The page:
Monday, June 19, 2017

The Dads of God


June 18, 2017 Father’s Day
Sermon: “The Dads of God”

Scripture reading:  Genesis 18: 1-15; 21:1-7

Abraham and Isaac
Isaac and Jacob
Jacob and Joseph
Jesse and David
David and Solomon
Elijah and Elisha
Zechariah and John the Baptist
Joseph and Jesus

In each case from Scripture, you had a righteous father and his righteous son.  Is this just a pattern?  Does it just…happen?  Is it something arranged by God and then left to chance?  I think not.

It would be just as easy to share a totally different pattern, one that shows the non-righteous father and his non-righteous son.  In fact, even using Scripture as a source, it is much easier to find this type of list than the righteous one; the books of Kings are ripe trees full of the rotting fruit of the non-righteous fathers and their non-righteous sons:
Rehoboam and Jeroboam
Baasha and Elah
Zimri and Omri
Ahab and Ahaziah
The last nine kings of the Northern Kingdom of Israel

And from the New Testament: King Herod and anyone in his entire family!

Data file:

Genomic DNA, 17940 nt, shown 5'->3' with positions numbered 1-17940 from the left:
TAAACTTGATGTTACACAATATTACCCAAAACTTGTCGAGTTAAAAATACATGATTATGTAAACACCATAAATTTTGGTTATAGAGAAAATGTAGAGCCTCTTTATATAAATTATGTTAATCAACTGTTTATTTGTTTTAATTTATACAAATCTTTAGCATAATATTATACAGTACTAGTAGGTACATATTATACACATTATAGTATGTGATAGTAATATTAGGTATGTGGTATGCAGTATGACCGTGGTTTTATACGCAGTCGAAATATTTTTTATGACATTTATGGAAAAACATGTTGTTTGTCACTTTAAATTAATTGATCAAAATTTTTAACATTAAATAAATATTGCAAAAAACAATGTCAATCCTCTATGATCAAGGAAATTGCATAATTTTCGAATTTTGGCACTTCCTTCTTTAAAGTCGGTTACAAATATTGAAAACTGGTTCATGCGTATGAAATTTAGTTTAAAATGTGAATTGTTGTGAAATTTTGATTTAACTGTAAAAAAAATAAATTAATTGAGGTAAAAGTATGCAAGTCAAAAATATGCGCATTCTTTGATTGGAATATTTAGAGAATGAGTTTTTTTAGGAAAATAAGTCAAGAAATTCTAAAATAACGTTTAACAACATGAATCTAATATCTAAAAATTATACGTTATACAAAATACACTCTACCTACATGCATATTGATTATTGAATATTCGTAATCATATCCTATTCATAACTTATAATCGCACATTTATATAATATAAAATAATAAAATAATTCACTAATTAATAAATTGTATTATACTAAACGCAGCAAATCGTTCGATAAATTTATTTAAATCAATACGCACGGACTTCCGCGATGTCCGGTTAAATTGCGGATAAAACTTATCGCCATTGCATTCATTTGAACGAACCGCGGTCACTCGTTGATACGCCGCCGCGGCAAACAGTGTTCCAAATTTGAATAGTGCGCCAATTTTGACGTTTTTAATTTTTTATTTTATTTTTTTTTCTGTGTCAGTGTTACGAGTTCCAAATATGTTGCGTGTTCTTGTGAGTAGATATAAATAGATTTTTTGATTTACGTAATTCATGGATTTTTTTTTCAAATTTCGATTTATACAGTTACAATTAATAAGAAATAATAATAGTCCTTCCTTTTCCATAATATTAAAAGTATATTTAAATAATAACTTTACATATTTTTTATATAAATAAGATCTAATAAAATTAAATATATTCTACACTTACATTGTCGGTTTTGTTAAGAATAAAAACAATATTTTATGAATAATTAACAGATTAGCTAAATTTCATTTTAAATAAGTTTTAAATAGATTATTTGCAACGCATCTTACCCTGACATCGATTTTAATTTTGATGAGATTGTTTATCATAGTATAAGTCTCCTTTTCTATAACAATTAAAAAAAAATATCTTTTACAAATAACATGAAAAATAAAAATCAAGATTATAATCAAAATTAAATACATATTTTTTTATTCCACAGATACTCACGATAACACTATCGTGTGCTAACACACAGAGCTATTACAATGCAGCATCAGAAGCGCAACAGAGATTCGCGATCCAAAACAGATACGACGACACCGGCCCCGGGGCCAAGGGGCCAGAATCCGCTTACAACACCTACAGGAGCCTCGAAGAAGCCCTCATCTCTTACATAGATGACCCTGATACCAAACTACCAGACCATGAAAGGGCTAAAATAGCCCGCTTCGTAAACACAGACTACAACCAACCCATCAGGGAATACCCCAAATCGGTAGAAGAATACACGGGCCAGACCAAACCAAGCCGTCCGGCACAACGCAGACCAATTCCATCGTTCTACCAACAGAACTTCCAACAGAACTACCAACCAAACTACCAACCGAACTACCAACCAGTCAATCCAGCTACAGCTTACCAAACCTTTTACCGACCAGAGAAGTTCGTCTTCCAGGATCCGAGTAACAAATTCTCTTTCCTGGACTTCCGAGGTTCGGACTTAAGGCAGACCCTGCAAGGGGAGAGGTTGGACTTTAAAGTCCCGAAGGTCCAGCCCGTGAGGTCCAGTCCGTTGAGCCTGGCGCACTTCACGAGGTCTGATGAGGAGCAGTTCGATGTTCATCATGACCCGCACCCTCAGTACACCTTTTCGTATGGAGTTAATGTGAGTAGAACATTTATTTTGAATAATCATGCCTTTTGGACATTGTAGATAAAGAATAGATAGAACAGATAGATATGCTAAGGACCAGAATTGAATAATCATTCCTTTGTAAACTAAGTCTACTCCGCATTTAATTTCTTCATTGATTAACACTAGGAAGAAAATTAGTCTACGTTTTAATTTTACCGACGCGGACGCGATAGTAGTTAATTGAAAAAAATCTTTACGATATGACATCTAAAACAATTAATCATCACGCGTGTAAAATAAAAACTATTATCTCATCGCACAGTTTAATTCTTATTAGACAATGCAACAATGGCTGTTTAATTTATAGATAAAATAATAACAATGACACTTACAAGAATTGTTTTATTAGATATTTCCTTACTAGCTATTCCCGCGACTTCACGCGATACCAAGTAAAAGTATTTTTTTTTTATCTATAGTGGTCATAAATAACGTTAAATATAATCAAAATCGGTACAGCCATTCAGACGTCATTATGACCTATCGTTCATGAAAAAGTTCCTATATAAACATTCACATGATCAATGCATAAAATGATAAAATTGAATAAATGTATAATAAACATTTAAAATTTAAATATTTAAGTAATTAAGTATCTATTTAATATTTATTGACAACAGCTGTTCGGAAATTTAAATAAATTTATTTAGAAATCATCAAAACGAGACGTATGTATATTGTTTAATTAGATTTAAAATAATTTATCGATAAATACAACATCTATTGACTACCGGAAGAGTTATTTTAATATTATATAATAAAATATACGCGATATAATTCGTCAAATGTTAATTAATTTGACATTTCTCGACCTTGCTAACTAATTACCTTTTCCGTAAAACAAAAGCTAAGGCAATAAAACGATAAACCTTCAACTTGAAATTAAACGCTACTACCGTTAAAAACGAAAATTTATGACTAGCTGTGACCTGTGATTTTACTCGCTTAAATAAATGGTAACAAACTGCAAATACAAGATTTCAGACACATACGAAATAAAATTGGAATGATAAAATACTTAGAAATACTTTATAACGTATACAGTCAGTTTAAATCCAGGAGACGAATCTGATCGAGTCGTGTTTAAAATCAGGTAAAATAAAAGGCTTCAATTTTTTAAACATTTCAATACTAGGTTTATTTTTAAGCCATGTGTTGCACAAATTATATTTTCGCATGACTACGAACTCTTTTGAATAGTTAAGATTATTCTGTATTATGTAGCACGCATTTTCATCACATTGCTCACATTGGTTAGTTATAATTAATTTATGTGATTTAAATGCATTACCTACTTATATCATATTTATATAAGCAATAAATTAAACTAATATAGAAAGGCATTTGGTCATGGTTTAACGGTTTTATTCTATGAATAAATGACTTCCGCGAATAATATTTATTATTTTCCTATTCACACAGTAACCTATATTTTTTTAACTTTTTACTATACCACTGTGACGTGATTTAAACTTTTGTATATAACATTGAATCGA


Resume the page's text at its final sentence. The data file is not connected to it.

In our world, it is not so cut-and-dried as it is in the Bible.  We have fathers who are good, some that are bad, some that are weak, some that mean well, and all kinds of others…just like the general population.  But it would also seem that the role of fathers is being diminished in some parts of our culture.  This is obvious to any teacher; we may hear about fathers in the lives of our children, but it is the mothers who usually show up at the parent-teacher conferences.  Back in my teaching days, it became a pattern that I was surprised when I got to meet any of the fathers of my students; this was true for 29 years.

But our culture is also guilty of sending mixed messages.  On the one hand, we have any expert in family dynamics, or children’s mental health, or in education telling us the importance of the role of fathers in the lives of their children; then on the other hand, we have TV shows on virtually every channel showing us what idiots fathers are.  In the past, we had “Father Knows Best”, “Leave It to Beaver”, “Andy Griffith”, “The Nelsons”, “Make Room for Daddy”, and even “Bonanza”; now we have “The Simpsons”, “Family Guy”, “American Dad” and just about any show on My20.  

What happened to the dads?